Adjectives can be written without a noun. Then, we have to use the gender and the plural suffixes (the last one only in necessary cases).
The way to create an adverb is to drop the gender and plural suffixes from an adjective and to add the adverb prefix vot-. For example: bujstre (quick) becomes votbujstr (quickly).
Personal pronouns are the only existing pronouns in Keltsvian language and they have a simple pattern: the first person starts with sov-, the second person with det- and the third person with kup-. And then we add the gender suffix and the plural suffix, the last one only if it is necessary.
- 1st person: sovu (I, masculine), sova (I, feminine) and sove (I, neutral).
- 2nd person: detu (you, masculine), deta (you, feminine) and dete (you, neutral).
- 3rd person: kupu (he), kupa (she) and kupe (it).
- 1st person: sovux (we, masculine), sovax (we, feminine) and sovex (we, neutral).
- 2nd person: detux (you, masculine plural), detax (you, feminine plural) and detex (you, neutral plural).
- 3rd person: kupux (they, masculine), kupax (they, feminine) and kupex (they, neutral).
Neutral plural pronouns are used also for mixed groups (male and female) and it does not matter their proportion.
The declension of this language consists in fourteen grammatical cases and only nouns, adjectives and pronouns can be declined.
This case indicates the subject of the verb and consists in the bare form of the word. Example: Kwariz-sovex butikxe (We went to the store).
This case indicates the direct object of the verb. We just add the morpheme -c- before the gender suffix. In this example, we can read this case in the word televizje (television): Sivez-sovex televizice (We watch the television).
This case indicates the indirect object of the verb. We just drop the gender suffix. In this example, we can read this case in the word kupa (she): Kwadaz-kupu padarokce kup (He gave her a present).
This case indicates the movement from a place to another or change from a situation from another. We just add the morpheme -tak- before the gender suffix. In this example, we can read this case in the word tome (home): Kwariz-kupu tomtake butixke (He went from home to the store).
This case indicates the owner of the following word. We just add the suffix -lur at the end of the word. In this example, we can read this case in the given name Joanu (John): Joanulur brole (John's book).
This case indicates the cause of the sentence, is the Keltsvian counterpart of the English word because. We just add the morpheme -kas- before the gender suffix. In this example, we can read this case in the word samaljote (airplane): Riz-sovex taret samaljotkase (We are late because of the airplane).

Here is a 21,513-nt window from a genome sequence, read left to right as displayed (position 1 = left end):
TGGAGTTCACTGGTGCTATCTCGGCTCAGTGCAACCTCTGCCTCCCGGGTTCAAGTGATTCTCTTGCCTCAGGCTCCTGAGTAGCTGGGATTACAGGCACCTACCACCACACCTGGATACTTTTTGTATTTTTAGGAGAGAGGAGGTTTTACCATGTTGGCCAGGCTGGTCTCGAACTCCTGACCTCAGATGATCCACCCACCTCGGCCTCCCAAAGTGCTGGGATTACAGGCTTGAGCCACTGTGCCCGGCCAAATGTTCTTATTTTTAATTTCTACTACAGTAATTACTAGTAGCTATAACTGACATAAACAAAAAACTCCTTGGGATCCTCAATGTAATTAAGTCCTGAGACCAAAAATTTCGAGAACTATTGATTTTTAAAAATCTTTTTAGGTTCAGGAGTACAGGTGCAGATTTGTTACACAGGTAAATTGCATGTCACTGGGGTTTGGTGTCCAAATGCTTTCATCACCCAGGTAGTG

This case is equivalent to the English word with. we just add the morpheme -zat- before the gender suffix. In this example, we can read this case in the word tarbe (brother): Kjeriz-sove plajxe tarbzate (I will go the the beach with brother; this is a literal translation).
This case is equivalent to the English word by and it can be also used to explain a method used at the sentence's action, for example, the use of a tool or a language... We just add the morpheme -vaj- before the gender suffix. In this example, we can read this case in the word pajezde (train): Riz-sovex tomxe pajezdvaje (We go to home by train).
This case indicates the arrival from a place to another or change to a new situation from another. We just add the morpheme -x- before the gender suffix. In this example, we can read this case in the word butike (store): Kwariz-kupu tomtake butixke (He went from home to the store).
This case indicates an specific place or localization. We just add the morpheme -h- before the gender suffix. In this example, we can read this case in the toponym Kitaj (China): Vudez-kupex Kitajh (They live in China; remember that most of the toponyms have no gender, so there is no gender suffix in that word).
This case is equivalent to the English word without. We just add the morpheme -bez- before the gender suffix. In this example, we can read this case in the word dete (you, in singular): Njok pwez-sove vudez detbeze (I cannot live without you).